By Dan Lamothe, Louisa Loveluck
The Washington Post
The Pentagon said in a statement that U.S. forces hit facilities "across Iraq" linked to Kataib Hezbollah, including storage facilities that housed weapons used in attacks on American and coalition troops.
"The United States will not tolerate attacks against our people, our interests, or our allies," Defense Secretary Mark Esper said in the statement. "As we have demonstrated in recent months, we will take any action necessary to protect our forces in Iraq and the region."
The aerial bombardment took place around 1:30 a.m., according to the Iraqi military. It was unclear whether any militia members were killed.
In response to a request for a White House statement, a senior administration official said that President Donald Trump had directed U.S. forces to conduct strikes on five Kataib Hezbollah weapons storage facilities "to significantly degrade the group's ability to carry out future attacks."
"The President has been clear that we will not stand for the Iranian regime attacking Americans in Iraq or elsewhere, whether directly or through proxies," the official said in an email.
Another Iran-backed militia, Harakat al-Nujaba, accused the United States of hitting militia and Iraqi army headquarters, as well as a civilian airport. In a statement early Friday, it said that further strikes could prompt retaliation involving an "eye for an eye."
The group did not elaborate on what that might be, and it was not immediately possible to confirm the U.S. statements that the strikes had only targeted militia facilities, or the militia claim that a civilian-related location had been struck.
U.S. defense officials said Iranian-backed militia groups carried out the attack Wednesday on Camp Taji, an Iraqi base north of Baghdad occupied by coalition forces.
Army Gen. Mark Milley, the chairman of the Joint Chiefs of Staff, told reporters at the Pentagon on Thursday morning that defense officials had "pretty good confidence" who launched the rockets, citing the capture of a truck by Iraqi security forces on the northern outskirts of Baghdad they said was used in the attack. Iraqi officials released photos of the truck, a flatbed with launchers rigged to it in makeshift fashion.
"You don't get to shoot at our bases and kill and wound Americans and get away with it," Esper told reporters.
Milley said that about 30 rockets were fired at Taji, a base that is shared by Iraqi and coalition forces. Twelve to 18 rockets landed on the base, wounding 14 people, including five seriously, and causing some structural damage, the general said. The wounded included U.S., British and Polish service members, as well as contractors, he said.
The Pentagon was withholding the names of the Americans killed until families were notified.
The British Ministry of Defense identified its service member killed as Lance Cpl. Brodie Gillon, 26. She was a reservist and combat medical technician with the Scottish and North Irish Yeomanry and deployed with the Irish Guards Battle Group, the ministry said.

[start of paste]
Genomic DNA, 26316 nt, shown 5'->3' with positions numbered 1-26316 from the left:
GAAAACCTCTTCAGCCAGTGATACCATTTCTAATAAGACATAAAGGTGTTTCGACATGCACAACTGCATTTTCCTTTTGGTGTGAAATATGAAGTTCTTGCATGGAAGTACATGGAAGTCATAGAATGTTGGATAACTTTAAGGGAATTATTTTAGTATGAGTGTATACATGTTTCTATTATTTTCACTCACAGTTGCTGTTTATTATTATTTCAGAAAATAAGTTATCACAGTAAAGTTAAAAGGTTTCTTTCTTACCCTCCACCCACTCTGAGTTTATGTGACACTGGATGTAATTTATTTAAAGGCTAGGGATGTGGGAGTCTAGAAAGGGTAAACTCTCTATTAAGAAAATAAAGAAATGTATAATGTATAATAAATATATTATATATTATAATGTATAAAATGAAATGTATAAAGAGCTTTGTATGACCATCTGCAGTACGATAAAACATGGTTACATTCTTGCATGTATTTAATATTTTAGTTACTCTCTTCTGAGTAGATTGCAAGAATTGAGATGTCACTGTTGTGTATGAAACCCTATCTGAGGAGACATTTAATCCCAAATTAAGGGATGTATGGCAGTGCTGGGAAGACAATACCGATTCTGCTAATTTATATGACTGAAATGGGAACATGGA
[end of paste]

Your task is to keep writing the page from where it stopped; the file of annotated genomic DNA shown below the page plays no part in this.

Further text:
The rocket attack and U.S. retaliation mark the latest rounds in a proxy war with Iran that stretches back years and escalated amid the Trump administration's "maximum pressure" campaign, in which crippling sanctions have been placed on Iran in an attempt to get it to negotiate a new nuclear agreement. President Trump withdrew the United States from an Obama-era pact that had lifted U.S. and international sanctions on Iran in exchange for limits on its nuclear program.
On Dec. 27, a similar rocket attack on a base outside the city of Kirkuk killed a U.S. interpreter, Nawres Hamid. Two days later, U.S. forces launched airstrikes on five sites in Iraq and Syria affiliated with Kataib Hezbollah, which U.S. officials have said receives support from Iran's Quds Force.
Militia members and supporters responded by storming entrances to the U.S. Embassy in Baghdad on Dec. 31, chanting "Death to America" and setting fires. They eventually withdrew.
On Jan. 3, the United States launched a drone strike near the Baghdad International Airport that killed Qasem Soleimani, who commanded the elite Quds Force.
That spawned concerns that Iran might retaliate with a larger attack in the region. On Jan. 8, Iran launched ballistic missiles at two military bases in Iraq. No U.S. or Iraqi troops were killed, but the Pentagon reported that more than 100 service members suffered concussive injuries.
Rockets have been fired at bases in Iraq since then, but no Americans had been killed.
As the United States, Iran and much of the world struggled with the coronavirus and the economic and social upheaval from the spreading health crisis, initial reaction to the new U.S. strikes was muted. Unlike the December attacks and response, which prompted immediate presidential tweets, Trump made no initial public comment.
Congress was also largely silent. The December exchanges - followed by the killing of Soleimani and Iranian retaliation - provoked bipartisan criticism that led this week to passage of a measure to limit the president's authority to launch military operations against Iran. Trump has threatened to veto the bill.
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The Washington Post's Mustafa Salim in Baghdad and Karen DeYoung in Washington contributed to this report.